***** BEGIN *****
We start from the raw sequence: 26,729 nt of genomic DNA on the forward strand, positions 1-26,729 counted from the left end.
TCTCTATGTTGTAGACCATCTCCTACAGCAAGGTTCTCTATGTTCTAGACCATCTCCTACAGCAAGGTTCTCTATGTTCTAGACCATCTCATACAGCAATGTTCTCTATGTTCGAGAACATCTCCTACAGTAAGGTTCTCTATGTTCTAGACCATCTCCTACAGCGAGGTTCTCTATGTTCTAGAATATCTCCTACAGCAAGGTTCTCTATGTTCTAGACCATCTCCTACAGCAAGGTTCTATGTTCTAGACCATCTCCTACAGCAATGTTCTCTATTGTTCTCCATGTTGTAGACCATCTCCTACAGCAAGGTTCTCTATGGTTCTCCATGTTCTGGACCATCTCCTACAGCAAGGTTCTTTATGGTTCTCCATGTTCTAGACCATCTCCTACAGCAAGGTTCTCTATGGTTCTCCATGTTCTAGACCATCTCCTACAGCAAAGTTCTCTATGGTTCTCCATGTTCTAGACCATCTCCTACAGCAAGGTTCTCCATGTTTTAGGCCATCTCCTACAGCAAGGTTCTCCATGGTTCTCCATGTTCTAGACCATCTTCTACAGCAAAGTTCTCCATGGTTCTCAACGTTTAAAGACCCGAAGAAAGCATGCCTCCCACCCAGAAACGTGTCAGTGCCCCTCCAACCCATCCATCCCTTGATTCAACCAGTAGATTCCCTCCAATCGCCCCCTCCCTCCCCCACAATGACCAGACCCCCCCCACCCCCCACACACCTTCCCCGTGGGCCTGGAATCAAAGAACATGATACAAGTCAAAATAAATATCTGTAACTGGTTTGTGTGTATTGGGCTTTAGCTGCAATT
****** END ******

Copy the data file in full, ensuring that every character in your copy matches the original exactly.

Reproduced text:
We start from the raw sequence: 26,729 nt of genomic DNA on the forward strand, positions 1-26,729 counted from the left end.
TCTCTATGTTGTAGACCATCTCCTACAGCAAGGTTCTCTATGTTCTAGACCATCTCCTACAGCAAGGTTCTCTATGTTCTAGACCATCTCATACAGCAATGTTCTCTATGTTCGAGAACATCTCCTACAGTAAGGTTCTCTATGTTCTAGACCATCTCCTACAGCGAGGTTCTCTATGTTCTAGAATATCTCCTACAGCAAGGTTCTCTATGTTCTAGACCATCTCCTACAGCAAGGTTCTATGTTCTAGACCATCTCCTACAGCAATGTTCTCTATTGTTCTCCATGTTGTAGACCATCTCCTACAGCAAGGTTCTCTATGGTTCTCCATGTTCTGGACCATCTCCTACAGCAAGGTTCTTTATGGTTCTCCATGTTCTAGACCATCTCCTACAGCAAGGTTCTCTATGGTTCTCCATGTTCTAGACCATCTCCTACAGCAAAGTTCTCTATGGTTCTCCATGTTCTAGACCATCTCCTACAGCAAGGTTCTCCATGTTTTAGGCCATCTCCTACAGCAAGGTTCTCCATGGTTCTCCATGTTCTAGACCATCTTCTACAGCAAAGTTCTCCATGGTTCTCAACGTTTAAAGACCCGAAGAAAGCATGCCTCCCACCCAGAAACGTGTCAGTGCCCCTCCAACCCATCCATCCCTTGATTCAACCAGTAGATTCCCTCCAATCGCCCCCTCCCTCCCCCACAATGACCAGACCCCCCCCACCCCCCACACACCTTCCCCGTGGGCCTGGAATCAAAGAACATGATACAAGTCAAAATAAATATCTGTAACTGGTTTGTGTGTATTGGGCTTTAGCTGCAATT